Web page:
It’s a long way from Leinster: Johnny Sexton on settling abroad
Rugby player Johnny Sexton never imagined he would leave the team he loved but events led him and his childhood sweetheart to Paris, where settling has been a challenge, he tells Paul Howard
He almost didn’t make it as a professional rugby player. You have no idea how close you came to never hearing of Johnny Sexton. As a teenager, he didn’t develop the classic body shape of a player in the pro era. Even now, he has the sloping shoulders of a Burgundy, rather than the hard shoulders of a Bordeaux.
“Usually, the best players get picked for the academy straight out of school. I didn’t, so it was looking bleak for me.”
He had notions of studying medicine, but didn’t get the required points, and wound up doing chemical engineering (“Don’t ask!”) in UCD instead.
He hated it, soon dropped out and found himself, at 19, playing for St Mary’s in the All Ireland League while working for Friends First.
“I started off making coffee and tea and doing small jobs around the office. By the end of it, I was answering the phones to, you know, farmers looking for a loan for a Massey Ferguson or a John Deere, saying, ‘Don’t worry, I’m good for it’!”
As he says himself, he “fluked” his way into his first professional contract.
Mark McDermott, the Ireland U-21 coach, was at Templeville Road one day to watch Gareth Steenson, Dungannon’s fly-half. Johnny scored two tries and landed most of his kicks. He was invited into the academy. After a year, Michael Cheika considered him ready for the Leinster squad – but it still wasn’t happening quickly enough for him.
“I was stroppy and impatient,” he says.
At 21, the age at which Brian O’Driscoll revealed himself to the world with a hat-trick of tries in this same city, Johnny was wondering if it was ever going to happen for him.
“I was always the eighth choice back for Leinster and I always needed one injury to get in.”
When Felipe Contepomi injured himself in the 2009 Heineken Cup semi-final against Munster, he grabbed the opportunity like a man who thought there might not be another. He helped steer Leinster to a first European Cup and put an end to their reputation as inveterate bottlers – and, overnight, acquired a stage name.
“I think it was Michael Cheika at a press conference who first called me Johnny. But I was never Johnny. I was named Jonathan but everyone knew me as Jonno. Like, Laura calls me Jonno. All my old school mates still call me Jonno. My family call me Jonno. But Johnny has kind of stuck. I hated it at the start, but now I sign e-mails and stuff with the name Johnny. I suppose it kind of grew on me.”
As “Johnny” Sexton, all the pieces seemed to fall into place. He took the Ireland number 10 jersey from O’Gara (not without a certain amount of ugliness), played in a World Cup and won two more European Cups, an Amlin Challenge Cup and a Pro 12. Four bountiful years culminated, just as his book does, with him becoming a Lion. And a winning Lion.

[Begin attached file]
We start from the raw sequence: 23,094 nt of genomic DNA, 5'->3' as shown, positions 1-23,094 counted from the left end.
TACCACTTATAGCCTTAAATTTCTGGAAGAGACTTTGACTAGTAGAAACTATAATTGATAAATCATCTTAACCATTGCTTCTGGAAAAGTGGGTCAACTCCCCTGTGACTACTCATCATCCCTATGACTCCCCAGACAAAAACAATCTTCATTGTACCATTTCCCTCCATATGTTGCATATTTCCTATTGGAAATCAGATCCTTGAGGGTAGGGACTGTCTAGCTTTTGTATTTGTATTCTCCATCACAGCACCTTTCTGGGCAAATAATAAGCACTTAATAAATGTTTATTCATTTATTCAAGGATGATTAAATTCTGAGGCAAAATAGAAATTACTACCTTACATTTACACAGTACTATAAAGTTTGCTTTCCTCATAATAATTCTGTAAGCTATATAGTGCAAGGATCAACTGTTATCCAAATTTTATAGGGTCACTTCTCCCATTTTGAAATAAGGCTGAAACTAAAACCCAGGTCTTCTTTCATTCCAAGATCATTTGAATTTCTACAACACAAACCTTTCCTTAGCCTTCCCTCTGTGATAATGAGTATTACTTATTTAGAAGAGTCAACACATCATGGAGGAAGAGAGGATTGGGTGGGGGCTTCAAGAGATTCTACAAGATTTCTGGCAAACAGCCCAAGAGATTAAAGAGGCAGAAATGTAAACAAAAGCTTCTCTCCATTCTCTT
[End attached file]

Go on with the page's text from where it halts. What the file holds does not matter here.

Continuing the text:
It’s difficult for many to separate the series victory over Australia from the decision to drop O’Driscoll for the third and decisive test. He deals with it in the book – “It’s a shock. A huge shock” – but he doesn’t allow it to overshadow the narrative.
“Gatland made the decision,” he says now. “All of Wales thought he was right, all of Ireland thought he was wrong. That’s the politics of the Lions. But you’re very selfish as a professional. I felt for Brian for a day or two days. Then you have to go out and play. As it happens, I got on really well with Johnny Davies, so you can’t be seen to be saying, ‘Ah, this is terrible,’ because you’ve got to go out and play with the guy.
“I remember getting picked for Ireland once and seeing the Munster players sympathising with Rog. I could see them talking to him. And I was going out to play with these guys, thinking, they don’t want to play with me, they want Rog. That can be very unsettling for a player.”
He misses home – and he’s not too proud to admit that he misses Friday and Saturday nights in Ballsbridge.
“And I know some people will say, if you loved Leinster that much, you wouldn’t have left. And if it were someone else, I’d probably be the cynic saying that. But you miss everything about home. You miss the people. You miss, yeah, being recognised.
“It’s very different in Paris. At times, you think, God, I could live here forever. Other times, you think, God, I just want to go home. It’s still in that stage where there’s a lot of ups and downs.
“With foreign players, your motives for being here are being questioned by the French players. All I can do is make sure to work hard and hopefully they’ll see that I’m here for the right reasons and that I’m giving everything.”
He’s never given less than that.